I call my mother to tell her happy birthday and how much I love her and hearing her voice makes me even quieter among these silent volcanic eruptions, so still and fragile in their ascension, softened and sweetened by the autumn light, taming contours and darkening shades. “It’s perfect”, I tell her, “perfect, mom”.


I then get back to the village and pick two postcards from a shop and when I go to the counter to pay for them, the shop keeper just says “It’s present”. I find the post office and the postman, an overweight bespectacled guy in his late twenties, takes my postcards and offers to attend to them himself instead of just letting me drop them in the post office mailbox.

When I get back to the hotel I find the pigeon guy working on his bird house and, since he seems not to notice me, I just sneak into the yard and quietly climb the stairs to the sunny terrace and write the story of my meeting with Furkan and getting the sunglasses earlier today, eager to remember all the details and lines in our conversations. So I am writing passionately and thirstily and don’t want to be disturbed.

“Daniela!” I suddenly hear my name being called and I don’t even know where to look at first. “Over here”, the voice continues and my eyes finally land on the short pigeon man standing downstairs, in front of the reception. “Come, let’s go!” he continues and I realize he’s known the whole time I was here and wonder why he’s completely ignored me so far.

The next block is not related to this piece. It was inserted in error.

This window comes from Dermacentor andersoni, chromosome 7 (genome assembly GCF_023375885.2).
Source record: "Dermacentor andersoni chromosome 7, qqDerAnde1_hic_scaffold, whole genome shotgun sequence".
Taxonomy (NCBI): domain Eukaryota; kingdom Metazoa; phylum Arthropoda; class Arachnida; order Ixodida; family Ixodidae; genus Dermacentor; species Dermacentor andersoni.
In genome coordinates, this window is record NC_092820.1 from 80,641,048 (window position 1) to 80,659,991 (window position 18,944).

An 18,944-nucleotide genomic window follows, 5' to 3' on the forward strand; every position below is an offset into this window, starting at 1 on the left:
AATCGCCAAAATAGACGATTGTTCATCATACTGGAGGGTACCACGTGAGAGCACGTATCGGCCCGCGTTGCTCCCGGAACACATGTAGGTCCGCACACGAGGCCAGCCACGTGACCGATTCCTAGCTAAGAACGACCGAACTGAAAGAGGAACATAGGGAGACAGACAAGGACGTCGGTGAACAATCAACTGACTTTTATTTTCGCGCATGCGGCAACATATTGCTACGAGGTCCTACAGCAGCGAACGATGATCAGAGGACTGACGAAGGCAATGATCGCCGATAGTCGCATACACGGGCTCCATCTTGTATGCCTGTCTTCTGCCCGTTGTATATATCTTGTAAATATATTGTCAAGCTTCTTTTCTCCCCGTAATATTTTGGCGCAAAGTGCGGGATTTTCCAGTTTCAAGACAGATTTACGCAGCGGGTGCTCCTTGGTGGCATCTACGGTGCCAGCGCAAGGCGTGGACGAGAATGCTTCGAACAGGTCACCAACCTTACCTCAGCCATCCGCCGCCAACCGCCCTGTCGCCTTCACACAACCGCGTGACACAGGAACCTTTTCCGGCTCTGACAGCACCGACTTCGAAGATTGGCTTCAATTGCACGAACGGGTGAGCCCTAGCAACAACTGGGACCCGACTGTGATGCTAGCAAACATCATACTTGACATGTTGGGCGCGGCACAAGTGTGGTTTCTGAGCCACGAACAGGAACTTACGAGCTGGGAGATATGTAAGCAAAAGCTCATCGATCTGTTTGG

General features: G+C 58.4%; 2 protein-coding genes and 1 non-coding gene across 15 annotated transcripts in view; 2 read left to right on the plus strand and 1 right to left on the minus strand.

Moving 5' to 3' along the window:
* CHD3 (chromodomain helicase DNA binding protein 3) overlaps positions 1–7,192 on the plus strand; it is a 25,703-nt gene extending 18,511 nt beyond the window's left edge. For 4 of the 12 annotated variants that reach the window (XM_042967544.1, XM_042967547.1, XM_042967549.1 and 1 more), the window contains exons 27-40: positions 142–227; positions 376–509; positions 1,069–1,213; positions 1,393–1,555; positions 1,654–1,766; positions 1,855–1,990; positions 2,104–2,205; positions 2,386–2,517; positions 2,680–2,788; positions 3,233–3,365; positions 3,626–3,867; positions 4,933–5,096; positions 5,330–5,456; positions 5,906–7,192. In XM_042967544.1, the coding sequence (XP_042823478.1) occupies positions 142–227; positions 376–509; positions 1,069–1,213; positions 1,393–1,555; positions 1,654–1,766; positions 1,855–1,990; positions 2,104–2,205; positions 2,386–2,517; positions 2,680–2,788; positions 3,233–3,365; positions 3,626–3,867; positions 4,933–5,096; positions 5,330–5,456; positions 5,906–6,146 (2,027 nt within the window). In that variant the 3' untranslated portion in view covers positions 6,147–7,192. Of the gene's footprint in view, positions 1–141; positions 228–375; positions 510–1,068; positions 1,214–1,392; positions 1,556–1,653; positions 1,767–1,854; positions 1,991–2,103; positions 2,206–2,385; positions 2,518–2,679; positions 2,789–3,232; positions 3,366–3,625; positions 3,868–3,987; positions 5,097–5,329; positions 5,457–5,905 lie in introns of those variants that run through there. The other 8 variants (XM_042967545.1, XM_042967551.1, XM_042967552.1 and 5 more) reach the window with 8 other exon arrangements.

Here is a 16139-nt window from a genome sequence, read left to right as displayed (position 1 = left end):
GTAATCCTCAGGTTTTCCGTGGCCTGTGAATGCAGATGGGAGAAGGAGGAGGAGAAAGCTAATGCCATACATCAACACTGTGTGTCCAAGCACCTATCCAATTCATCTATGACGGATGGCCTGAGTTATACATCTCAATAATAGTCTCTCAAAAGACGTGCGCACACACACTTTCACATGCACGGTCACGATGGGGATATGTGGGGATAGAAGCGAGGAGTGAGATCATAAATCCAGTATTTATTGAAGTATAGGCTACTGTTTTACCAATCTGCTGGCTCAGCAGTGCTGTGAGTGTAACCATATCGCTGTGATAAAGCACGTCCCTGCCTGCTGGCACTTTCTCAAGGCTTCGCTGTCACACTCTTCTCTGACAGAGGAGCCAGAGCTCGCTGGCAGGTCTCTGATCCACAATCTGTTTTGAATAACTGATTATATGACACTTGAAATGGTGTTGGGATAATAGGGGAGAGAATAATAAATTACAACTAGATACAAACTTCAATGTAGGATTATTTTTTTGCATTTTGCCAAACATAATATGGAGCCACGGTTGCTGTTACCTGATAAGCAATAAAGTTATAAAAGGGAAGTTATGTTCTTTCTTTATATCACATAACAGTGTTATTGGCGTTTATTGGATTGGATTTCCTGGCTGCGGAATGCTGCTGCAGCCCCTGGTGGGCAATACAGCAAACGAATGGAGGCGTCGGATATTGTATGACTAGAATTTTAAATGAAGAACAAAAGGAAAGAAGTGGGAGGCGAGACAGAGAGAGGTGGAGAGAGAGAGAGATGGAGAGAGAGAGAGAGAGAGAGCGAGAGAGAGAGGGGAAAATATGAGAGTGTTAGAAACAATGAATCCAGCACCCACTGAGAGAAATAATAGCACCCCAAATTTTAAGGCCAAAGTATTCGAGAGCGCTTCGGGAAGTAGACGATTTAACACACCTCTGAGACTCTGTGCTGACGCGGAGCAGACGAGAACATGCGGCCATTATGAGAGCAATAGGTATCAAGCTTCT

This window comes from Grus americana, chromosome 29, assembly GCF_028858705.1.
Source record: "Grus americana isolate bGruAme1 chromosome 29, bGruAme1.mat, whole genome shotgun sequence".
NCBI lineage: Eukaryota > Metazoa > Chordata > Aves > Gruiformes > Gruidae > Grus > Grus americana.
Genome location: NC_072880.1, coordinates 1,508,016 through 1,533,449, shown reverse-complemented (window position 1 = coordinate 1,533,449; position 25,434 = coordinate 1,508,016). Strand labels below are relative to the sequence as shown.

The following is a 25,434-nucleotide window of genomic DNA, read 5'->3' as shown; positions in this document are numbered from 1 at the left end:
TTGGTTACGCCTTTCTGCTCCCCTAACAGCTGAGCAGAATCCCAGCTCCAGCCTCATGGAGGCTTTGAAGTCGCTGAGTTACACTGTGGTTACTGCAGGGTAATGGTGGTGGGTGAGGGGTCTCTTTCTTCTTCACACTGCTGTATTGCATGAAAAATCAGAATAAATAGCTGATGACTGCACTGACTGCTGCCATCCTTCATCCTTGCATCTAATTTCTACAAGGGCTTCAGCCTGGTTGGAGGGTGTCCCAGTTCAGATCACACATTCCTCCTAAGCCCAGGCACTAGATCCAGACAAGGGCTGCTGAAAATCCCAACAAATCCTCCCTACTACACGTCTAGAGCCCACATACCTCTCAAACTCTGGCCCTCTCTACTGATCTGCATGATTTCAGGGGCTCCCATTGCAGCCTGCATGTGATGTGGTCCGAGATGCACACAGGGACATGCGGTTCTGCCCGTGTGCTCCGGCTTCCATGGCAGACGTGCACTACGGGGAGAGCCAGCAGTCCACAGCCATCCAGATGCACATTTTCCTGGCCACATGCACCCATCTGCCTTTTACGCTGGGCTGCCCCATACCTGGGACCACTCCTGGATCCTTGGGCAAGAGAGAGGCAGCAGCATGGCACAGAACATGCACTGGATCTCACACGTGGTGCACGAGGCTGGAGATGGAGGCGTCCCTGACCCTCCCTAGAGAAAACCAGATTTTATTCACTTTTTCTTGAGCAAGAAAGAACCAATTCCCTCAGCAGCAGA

“Wait, there’s something I need to finish and I’ll be right down. Ten more minutes”, I reply and continue writing as my mind, in parallel, starts designing a strategy to say no and get out of the whole thing and just relax before my bus ride to Konya later in the afternoon.

When I’ve finished, I reluctantly go down the stairs and find him talking to an older woman. I wait for them to finish and then end up interrupting their conversation to ask if there’s a toilet I could use.

“Of course”, he says pointing to his right, but suddenly changes his mind and adds: “Use the one in my room. It is clean. The cleanest. There.” And I realize he’s pointing to the room next to mine. “It’s open”, he adds.

“Oh, thank you, that’s very kind of you”, I reply feeling a bit awkward as I’m going up the stairs and into his room. As I close the door behind me, I wonder if I should turn the key in the lock before entering the bathroom, but decide I don’t need to be afraid, so I just leave it unlocked.